A Taste of Broadway: Food in Musical Theater
By Jennifer Packard
Rowman & Littlefield (Dec. 2017)
Reviewed by Morgen Stevens-Garmon
“Food, glorious food” sing the workhouse boys of Lionel Bart’s musical Oliver!, and so too sings Jennifer Packard in her new book A Taste of Broadway: food in musical theater, the latest offering in Rowman & Littlefield’s series, Studies in Food and Gastronomy. Part food history, part musical theater analysis, and part cookbook, A Taste of Broadway presents a flavorful if slightly confused dish.
Packard’s central conceit is that food on the musical theater stage is not only an integral part of character and story, but it can also serve as a key to a deeper understanding of the show. Divided into seven chapters, the book examines food as it relates to setting, character, and plot within some 29 different musicals. Packard spends each chapter investigating between two to six productions connecting the food on stage to the creative history of the show, providing a close reading of the lyrics and musical book, and often including a recipe inspired by the production. The intentions or “theme” of each chapter are stated in the opening lines, but the results are sometimes muddled.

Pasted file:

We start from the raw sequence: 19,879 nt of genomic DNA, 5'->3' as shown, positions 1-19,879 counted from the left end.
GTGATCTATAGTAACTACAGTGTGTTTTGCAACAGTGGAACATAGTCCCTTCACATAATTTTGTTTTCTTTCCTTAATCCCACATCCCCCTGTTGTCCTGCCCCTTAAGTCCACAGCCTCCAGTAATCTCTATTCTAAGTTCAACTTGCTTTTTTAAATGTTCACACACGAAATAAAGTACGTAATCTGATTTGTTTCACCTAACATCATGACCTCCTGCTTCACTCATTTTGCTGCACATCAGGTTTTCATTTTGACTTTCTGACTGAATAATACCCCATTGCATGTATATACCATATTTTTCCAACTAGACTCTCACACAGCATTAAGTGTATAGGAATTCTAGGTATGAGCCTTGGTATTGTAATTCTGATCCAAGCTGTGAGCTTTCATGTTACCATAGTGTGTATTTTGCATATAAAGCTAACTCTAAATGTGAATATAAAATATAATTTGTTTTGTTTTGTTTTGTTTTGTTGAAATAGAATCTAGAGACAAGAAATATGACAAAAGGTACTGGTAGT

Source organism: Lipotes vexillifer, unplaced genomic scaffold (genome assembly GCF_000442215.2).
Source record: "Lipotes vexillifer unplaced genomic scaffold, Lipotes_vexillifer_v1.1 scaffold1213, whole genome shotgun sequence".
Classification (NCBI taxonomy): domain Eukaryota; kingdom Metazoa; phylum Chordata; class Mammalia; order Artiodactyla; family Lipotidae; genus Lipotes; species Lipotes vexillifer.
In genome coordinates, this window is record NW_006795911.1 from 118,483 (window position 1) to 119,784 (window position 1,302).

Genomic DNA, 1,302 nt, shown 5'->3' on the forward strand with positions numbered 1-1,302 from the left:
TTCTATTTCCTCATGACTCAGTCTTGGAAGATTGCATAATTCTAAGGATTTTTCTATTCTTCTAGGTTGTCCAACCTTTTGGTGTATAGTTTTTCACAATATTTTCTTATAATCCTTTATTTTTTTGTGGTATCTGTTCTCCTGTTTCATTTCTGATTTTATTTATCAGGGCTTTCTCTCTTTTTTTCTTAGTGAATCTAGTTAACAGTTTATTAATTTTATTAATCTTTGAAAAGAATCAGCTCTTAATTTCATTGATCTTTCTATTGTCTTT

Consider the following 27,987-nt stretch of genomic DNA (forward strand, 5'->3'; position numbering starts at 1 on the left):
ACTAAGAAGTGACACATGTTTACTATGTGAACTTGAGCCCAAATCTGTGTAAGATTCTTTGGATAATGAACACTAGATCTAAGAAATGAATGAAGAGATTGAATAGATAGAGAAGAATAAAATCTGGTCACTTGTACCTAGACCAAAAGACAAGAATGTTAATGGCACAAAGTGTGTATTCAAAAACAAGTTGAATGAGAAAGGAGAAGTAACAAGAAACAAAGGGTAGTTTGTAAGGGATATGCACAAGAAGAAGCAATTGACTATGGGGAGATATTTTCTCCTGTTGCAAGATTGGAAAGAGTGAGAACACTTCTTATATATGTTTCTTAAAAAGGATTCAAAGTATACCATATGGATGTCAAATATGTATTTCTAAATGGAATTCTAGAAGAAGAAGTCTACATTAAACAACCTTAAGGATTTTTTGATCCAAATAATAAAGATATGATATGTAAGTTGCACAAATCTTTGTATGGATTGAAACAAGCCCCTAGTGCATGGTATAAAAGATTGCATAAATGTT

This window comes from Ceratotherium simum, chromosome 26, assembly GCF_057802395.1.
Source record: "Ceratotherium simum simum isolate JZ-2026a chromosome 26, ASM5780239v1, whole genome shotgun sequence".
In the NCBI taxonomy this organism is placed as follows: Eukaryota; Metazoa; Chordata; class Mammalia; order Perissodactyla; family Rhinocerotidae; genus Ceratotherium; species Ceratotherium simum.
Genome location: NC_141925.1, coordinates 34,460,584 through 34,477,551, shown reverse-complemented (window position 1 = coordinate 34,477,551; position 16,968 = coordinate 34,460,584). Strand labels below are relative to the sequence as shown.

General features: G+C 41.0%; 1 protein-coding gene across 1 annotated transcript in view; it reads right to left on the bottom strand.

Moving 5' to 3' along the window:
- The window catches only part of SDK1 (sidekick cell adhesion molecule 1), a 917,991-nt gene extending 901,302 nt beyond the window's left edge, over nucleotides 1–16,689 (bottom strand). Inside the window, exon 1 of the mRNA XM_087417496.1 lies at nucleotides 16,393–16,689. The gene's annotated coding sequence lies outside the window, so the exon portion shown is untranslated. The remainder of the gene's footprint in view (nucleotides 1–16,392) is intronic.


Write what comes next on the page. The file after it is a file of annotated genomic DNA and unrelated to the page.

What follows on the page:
By Eric Ferrara
It is hard for us to imagine not having a C-Town nearby or a 24-hour bodega on every corner to satisfy our cravings at a moment’s notice. In a world before supermarkets -- let alone packaged foods, microwaves and refrigerators -- families had to purchase fresh groceries on a near daily basis from separate vendors and regularly prepare meals from raw materials. This responsibility usually fell on the wives and mothers of the house, who spent much of their days planning and preparing family meals based on a nominal budget of a few cents.
By Christine Parker
One of the hallmarks of the borough of Queens, New York is its incredible cultural diversity. Walk down any street or neighborhood and you will quickly encounter a language or custom other than your own. This diversity is part of what informs the identity of local communities and makes the tale of their history a rich tapestry weaving together different voices and stories into one. In order to preserve that history for future generations, those voices are now being recorded and made available to the public in a unique archive of collective memory known as the Queens Memory Project (QMP).
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